Saturday, October 13, 2012

Shanghai seeks premier art status with new museums - posted by Florida Fine Art Blog

The China Art Palace, formerly the China Pavilion


Shanghai seeks premier art status with new museums
By Bill Savadove (AFP)

SHANGHAI — Shanghai on Monday opened two new art museums on the former site of the 2010 World Expo, as China's commercial hub seeks to rival art capitals like New York and Paris.

The China Art Museum, intended to be Shanghai's premier showplace for modern art, threw open its doors in the former China pavilion, which was the signature building for the world's fair.

"The scale and configuration is matchless in Asia. It is close to America's Metropolitan Museum of Art, France's Musee d'Orsay and other internationally famous art museums," Shanghai culture chief Hu Jinjun said before the opening.

The government-backed museum has an exhibition space alone of 64,000 square metres (688,890 square feet), Hu told state media.

A new contemporary art museum also welcomed holiday crowds on Monday to exhibit works from the 1980s onwards and give a permanent home to Shanghai's annual art festival.

Called the "Power Station of Art", the 40,000-square-metre (430,556 square feet) museum takes its name from the former power station building which was converted for the Expo.

 The Power Station of Art

Critics have raised questions over how Shanghai will fill the massive spaces with meaningful exhibitions.

"They're basically modelling themselves on New York or London," said Chris Gill, a Shanghai-based artist and arts writer.

"China tends to build these huge art museums. The problem is what they're going to put in it. The content side is always compromised by the political situation," he told AFP.

China censors art that it considers politically sensitive or pornographic, with local officials having the right to pull individual works or shut down shows.
Shanghai officials in September barred display of a photo work by artist Chi Peng, which shows a gorilla at Beijing's famed Tiananmen Square, according to his microblog.

In 2006, Shanghai shut down an exhibition by dozens of Chinese artists at a private art museum for showing "pornographic" images, described as pictures of naked women.

The exhibitions in place for the opening of the China Art Museum are heavily weighted towards Chinese art, but one floor has foreign works including a painting by Rembrandt and another by Johannes Vermeer -- on loan from the Netherlands' Rijksmuseum.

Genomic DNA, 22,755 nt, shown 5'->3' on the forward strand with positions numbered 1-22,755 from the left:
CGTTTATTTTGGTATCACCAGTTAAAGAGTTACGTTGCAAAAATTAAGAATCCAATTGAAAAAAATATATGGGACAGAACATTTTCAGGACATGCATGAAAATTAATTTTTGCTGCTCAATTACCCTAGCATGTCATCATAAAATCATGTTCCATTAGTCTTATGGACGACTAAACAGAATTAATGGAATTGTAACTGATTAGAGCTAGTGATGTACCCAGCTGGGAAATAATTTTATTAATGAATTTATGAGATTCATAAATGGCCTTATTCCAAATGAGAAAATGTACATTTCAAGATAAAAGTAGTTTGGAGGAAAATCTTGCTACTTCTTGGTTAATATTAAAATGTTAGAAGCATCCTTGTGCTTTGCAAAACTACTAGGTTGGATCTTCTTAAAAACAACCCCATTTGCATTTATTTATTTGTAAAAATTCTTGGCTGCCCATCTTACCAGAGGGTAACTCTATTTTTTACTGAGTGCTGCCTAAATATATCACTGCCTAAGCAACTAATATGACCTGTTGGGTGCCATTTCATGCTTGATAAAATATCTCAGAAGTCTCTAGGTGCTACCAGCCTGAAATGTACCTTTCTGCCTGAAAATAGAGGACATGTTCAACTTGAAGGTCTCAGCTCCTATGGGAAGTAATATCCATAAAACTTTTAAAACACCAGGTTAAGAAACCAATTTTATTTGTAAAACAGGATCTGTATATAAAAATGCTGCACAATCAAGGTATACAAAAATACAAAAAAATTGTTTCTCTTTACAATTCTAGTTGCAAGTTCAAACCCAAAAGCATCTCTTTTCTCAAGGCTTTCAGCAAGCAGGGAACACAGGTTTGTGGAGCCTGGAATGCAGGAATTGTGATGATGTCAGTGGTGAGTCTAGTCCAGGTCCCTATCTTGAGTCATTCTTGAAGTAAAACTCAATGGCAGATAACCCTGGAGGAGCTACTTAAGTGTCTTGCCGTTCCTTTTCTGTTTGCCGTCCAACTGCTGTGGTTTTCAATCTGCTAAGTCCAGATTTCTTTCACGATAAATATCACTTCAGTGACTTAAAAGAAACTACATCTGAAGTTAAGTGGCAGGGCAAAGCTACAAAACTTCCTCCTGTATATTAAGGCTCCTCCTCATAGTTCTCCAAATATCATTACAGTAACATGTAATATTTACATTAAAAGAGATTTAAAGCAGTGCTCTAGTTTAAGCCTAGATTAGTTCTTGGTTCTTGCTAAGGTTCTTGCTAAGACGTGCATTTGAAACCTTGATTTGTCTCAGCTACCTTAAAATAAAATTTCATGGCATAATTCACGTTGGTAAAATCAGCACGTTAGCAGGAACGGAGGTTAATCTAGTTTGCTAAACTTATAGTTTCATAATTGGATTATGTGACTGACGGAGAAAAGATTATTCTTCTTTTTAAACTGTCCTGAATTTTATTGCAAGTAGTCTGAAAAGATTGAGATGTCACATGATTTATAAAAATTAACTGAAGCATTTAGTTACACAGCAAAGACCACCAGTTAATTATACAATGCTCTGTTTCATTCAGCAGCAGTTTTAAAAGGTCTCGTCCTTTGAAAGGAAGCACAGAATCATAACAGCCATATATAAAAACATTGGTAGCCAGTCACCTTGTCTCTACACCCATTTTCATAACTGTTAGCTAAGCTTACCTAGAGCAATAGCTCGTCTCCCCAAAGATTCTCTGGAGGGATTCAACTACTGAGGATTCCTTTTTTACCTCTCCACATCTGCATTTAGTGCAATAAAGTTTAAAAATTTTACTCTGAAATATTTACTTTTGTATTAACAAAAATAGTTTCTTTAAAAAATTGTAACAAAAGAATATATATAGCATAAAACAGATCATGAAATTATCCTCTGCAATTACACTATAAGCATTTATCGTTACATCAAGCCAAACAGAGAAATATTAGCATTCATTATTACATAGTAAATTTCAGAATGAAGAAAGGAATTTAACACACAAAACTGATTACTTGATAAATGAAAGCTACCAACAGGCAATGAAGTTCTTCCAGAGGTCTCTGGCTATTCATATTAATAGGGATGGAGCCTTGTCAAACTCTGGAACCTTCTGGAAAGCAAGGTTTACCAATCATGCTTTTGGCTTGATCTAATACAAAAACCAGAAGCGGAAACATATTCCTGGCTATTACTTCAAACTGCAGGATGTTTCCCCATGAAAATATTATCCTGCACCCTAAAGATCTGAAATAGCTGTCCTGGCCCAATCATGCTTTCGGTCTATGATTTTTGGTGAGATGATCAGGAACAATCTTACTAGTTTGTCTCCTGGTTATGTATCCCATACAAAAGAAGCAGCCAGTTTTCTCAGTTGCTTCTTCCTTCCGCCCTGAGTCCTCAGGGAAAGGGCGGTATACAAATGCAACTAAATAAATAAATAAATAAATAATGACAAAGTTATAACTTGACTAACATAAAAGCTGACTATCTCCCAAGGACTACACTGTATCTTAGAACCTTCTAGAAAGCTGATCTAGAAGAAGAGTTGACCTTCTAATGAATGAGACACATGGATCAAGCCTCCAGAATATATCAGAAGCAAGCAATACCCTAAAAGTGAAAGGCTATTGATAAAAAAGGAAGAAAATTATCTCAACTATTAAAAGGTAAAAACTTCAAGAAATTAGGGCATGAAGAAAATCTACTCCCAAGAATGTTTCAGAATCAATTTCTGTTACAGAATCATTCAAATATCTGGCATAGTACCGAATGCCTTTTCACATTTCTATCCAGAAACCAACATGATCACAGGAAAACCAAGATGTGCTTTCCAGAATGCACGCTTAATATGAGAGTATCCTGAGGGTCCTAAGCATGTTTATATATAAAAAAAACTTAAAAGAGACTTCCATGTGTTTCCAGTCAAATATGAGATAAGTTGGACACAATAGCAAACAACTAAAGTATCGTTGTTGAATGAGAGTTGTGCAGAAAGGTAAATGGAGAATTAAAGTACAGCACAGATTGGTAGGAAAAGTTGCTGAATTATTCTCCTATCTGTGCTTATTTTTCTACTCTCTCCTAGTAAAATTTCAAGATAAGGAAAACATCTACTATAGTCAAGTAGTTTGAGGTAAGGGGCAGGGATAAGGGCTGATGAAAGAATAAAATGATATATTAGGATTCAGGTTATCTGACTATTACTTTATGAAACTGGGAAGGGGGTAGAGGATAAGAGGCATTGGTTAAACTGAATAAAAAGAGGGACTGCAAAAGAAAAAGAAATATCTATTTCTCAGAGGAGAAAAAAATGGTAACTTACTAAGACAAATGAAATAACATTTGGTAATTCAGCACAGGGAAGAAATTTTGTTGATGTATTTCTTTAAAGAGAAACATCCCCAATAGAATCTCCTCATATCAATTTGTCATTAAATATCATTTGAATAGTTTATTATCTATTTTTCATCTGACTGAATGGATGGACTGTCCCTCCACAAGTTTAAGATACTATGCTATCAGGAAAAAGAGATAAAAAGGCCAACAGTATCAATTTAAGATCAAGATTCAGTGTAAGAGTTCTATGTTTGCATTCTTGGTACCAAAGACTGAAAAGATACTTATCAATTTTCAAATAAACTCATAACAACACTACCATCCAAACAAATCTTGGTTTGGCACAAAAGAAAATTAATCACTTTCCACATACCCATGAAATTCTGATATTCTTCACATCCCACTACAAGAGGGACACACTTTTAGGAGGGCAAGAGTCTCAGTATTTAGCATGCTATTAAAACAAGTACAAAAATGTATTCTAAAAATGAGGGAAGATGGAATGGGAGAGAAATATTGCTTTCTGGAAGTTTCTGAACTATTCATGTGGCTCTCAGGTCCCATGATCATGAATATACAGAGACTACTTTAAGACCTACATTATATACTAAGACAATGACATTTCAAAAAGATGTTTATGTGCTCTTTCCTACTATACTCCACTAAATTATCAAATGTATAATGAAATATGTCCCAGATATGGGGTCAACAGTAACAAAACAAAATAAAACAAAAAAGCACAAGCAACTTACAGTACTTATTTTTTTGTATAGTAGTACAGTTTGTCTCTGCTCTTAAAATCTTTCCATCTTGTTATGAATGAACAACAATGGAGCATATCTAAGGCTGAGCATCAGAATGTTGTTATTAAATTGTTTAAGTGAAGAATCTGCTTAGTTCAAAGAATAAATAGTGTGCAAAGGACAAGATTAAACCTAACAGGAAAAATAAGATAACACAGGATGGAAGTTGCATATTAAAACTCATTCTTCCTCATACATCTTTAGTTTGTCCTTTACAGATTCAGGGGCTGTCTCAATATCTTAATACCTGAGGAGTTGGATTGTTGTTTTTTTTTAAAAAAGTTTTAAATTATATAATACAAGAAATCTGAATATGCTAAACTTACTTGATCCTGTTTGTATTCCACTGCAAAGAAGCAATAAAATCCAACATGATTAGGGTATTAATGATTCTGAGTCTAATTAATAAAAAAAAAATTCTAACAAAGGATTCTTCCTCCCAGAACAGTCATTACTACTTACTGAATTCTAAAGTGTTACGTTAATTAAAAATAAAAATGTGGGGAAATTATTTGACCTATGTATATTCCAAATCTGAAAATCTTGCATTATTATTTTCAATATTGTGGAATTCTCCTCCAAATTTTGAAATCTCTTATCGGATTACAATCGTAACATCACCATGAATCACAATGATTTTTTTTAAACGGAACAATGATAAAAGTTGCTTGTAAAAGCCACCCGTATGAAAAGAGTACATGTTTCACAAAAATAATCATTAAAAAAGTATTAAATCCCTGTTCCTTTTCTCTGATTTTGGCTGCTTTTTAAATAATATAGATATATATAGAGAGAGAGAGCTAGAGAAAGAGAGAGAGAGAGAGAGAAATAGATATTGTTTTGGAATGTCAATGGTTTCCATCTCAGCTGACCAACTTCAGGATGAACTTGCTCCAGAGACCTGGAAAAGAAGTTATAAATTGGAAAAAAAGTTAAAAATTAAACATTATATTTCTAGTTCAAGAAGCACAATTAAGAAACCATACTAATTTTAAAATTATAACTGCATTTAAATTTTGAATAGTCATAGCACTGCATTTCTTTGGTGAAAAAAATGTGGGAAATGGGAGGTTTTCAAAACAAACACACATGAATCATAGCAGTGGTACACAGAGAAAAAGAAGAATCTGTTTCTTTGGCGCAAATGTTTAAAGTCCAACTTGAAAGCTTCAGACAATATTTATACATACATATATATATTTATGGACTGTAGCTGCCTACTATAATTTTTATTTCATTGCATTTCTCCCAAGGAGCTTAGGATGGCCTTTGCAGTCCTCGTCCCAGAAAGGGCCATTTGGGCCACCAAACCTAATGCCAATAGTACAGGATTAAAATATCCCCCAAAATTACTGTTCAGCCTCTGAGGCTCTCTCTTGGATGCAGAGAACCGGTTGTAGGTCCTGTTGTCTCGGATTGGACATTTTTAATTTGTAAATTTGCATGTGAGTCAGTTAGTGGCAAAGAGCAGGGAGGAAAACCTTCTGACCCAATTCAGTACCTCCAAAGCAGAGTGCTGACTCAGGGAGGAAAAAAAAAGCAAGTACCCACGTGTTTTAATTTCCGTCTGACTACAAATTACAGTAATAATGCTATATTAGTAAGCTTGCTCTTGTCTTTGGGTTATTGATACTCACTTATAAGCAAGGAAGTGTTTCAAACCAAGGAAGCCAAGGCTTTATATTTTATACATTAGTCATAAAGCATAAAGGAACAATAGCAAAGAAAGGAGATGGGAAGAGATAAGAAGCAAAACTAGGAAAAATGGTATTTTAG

Shanghai university student Wang Qingyong marvelled at the size of the new museum.

"There is a lot of space. More works will come," she said gazing at a painting by the American artist Robert Bechtle.
Shanghai has already tested the China Pavilion as a venue for art, spending $1.4 million for China's biggest ever exhibition of the works of Spanish artist Pablo Picasso last year, but attendance was lower than expected.

The city has high hopes for attendance, distributing free tickets for 10,000 people a day to the China Art Museum and 6,000 daily for the Power Station of Art over the week-long National Day holiday, which started Monday.

Link to Article
Link to another article about the Museums

Like there were not enough reasons to visit Shanghai, old and new.  These new Museums and the cities commitment to modern art will be tested by China's still very strict censorship policies.  Perhaps as long as the artists are Western and criticizing there own cultures they will get a pass.  But what happens when one of these museums shows work by a Chinese artist critical of the Chinese government?  When China's best known contemporary artist Ai Wei had an opening last year in New York, the Chinese government jailed him so he could not be at his own show. Imagine how they would react to a retrospective of his work at one of the new museums in Shanghai that they fund.  GL

Link to Free Ai Weiwei website



2 comments:

scott davidson said...

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You can browse for a painting like this The tree, by 20th century Czech artist, Frantisek Kupka, for example, http://EN.WahooArt.com/A55A04/w.nsf/OPRA/BRUE-8LHUQV , that can be ordered on line and delivered to you.

Mark Martin said...

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Artists from the Han (202 BC) to the Tang (618–906) dynasties mainly painted the human figure. Much of what is known of early Chinese figure painting comes from burial sites, where paintings were preserved on silk banners, lacquered objects, and tomb walls. Many early tomb paintings were meant to protect the dead or help their souls get to paradise. Others illustrated the teachings of the Chinese philosopher Confucius, or showed scenes of daily life.
There are over 500 lots of porcelain in the sale. Highlights include a Doucai jar, China, painted with blue and green dragons, chasing pearls amidst clouds, with a ruyi pattern above, and a Qianlong mark on the base, measuring 7" x 7 1/2", valued at $3,000-$5,000 and a late 19th early 20th century, Chinese, Famille Rose Vase, the exterior painted with an idyllic rural landscape scene including, mountains and figures, with a Guangxu mark on the base, measuring 17" x 8 1/2" valued at $3,000-$4,000.

Chinese art MA